"If we really want to make sure no child gets left behind in America, we need the courage to raise standards," Bush says to the camera.
The ad campaign reflects Bush's message on the stump. On Monday, in Beaverton, Ore., Bush said that Gore has "defended the status quo and has resisted real reform."
Bush said that while the economy is fundamentally sound, reading, math and science scores of American students first declined and since have stagnated.
"This is a leading indicator of trouble to come," he said.
Gore's rival campaign countered that Bush's proposals threatened public education.
"The real trouble to come would be Bush's tax cut, which is so huge that he would have to impose huge cuts in education to pay for it," said Gore spokesman Doug Hattaway.
According to a new Gore campaign analysis, Bush would have to cut education funding by 17 percent over current levels to finance the tax cut.
Bush has proposed a $47.6 billion, 10-year plan that would boost spending on literacy programs, college scholarships and give extra money to states that improve pupil achievement.
He would require states to set up their own standards for testing each year from grades three through eight. He also wants vouchers that poor families could use for private-school tuition if their public schools fail to improve -- a proposal Gore opposes.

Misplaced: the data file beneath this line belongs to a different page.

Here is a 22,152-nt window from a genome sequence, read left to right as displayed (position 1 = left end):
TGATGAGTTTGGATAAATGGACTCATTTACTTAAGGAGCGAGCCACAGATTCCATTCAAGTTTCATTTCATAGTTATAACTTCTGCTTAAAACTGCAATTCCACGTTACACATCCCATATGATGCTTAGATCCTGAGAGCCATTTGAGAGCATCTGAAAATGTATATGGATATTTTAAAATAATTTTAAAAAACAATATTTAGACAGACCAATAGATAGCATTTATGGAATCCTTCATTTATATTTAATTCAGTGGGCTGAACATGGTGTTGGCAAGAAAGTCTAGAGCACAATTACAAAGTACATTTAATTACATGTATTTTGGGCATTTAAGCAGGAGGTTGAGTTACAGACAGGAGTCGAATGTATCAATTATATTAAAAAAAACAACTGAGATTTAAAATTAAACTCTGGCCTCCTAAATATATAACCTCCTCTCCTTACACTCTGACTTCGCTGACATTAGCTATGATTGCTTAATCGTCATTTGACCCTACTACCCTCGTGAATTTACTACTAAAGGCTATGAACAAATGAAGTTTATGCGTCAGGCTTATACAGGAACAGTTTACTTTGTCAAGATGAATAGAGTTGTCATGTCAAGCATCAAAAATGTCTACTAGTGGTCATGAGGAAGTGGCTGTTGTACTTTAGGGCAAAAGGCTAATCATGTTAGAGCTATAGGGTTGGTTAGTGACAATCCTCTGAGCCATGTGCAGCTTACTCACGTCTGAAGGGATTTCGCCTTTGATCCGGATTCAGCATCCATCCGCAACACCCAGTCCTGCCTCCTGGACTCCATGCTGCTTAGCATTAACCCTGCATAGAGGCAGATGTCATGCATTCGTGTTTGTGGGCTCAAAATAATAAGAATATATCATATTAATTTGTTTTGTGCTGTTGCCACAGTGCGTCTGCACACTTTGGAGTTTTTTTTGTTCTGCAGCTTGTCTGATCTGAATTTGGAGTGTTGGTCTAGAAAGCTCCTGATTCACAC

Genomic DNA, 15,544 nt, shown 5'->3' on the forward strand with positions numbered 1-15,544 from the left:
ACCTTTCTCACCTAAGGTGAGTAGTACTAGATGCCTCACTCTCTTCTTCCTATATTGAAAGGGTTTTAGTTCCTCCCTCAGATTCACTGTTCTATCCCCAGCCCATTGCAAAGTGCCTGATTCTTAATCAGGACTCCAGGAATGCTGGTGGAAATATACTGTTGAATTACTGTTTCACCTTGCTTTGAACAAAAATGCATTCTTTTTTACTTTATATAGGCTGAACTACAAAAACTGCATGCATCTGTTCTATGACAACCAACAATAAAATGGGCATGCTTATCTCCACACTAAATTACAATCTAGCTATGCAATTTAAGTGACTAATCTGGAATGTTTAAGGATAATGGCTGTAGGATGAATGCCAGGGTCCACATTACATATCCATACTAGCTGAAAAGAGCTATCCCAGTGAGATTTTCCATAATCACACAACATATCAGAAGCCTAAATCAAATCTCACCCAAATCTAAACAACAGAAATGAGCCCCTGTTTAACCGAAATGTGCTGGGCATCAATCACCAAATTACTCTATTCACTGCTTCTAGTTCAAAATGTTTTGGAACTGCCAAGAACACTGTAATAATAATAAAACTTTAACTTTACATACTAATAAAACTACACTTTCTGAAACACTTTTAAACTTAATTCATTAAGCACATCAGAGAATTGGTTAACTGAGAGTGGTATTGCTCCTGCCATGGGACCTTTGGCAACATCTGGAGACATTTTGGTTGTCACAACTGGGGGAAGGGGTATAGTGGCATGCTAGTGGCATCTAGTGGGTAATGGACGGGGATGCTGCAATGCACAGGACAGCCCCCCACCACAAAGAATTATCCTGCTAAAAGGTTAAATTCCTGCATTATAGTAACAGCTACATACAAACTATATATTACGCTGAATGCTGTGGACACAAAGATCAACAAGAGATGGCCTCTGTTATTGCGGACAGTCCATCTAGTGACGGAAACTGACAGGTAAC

"Bush's vouchers would drain precious resources away from public schools, and give them to private schools," Hattaway said.
Bush also would reorganize the Head Start program, giving it a new emphasis on early reading.
Gore has proposed a $115 billion, 10-year package. While Bush would test students, Gore's plan would test teachers.
The vice president's plan "is more comprehensive," said Gore spokeswoman Kym Spell.
GOP strategists hoped that by pounding away on educational themes, Bush could pick up the support of some undecided Democrats and swing voters, particularly women.
He was expected to stick with the education message through the week.
A new CNN-USA Today-Gallup poll showed that almost all of Bush's gains in the last week have come among women.
Gore holds a solid lead in California, which has 54 Electoral College votes, the most of any state.
But Bush received a boost in California when the Los Angeles Times, the state's largest newspaper, published an editorial Monday describing his approach to improving schools as "more impressive."
"On education, Bush's determined focus, even if imperfect on some of the specifics, is preferable to Gore's 'something for everyone' promises," the paper opined.
Following the presidential candidates' well-worn path, Bush's California trip included fund-raisers in Silicon Valley and in Los Angeles. But it was unclear how much money the events would raise.
Republican National Committee spokesman Terry Holt said they could raise about $1 million, but state GOP treasurer Michael Der Manouel put the figure at $2 million.
Associated Press Writer Laura Meckler in Washington contributed to this report.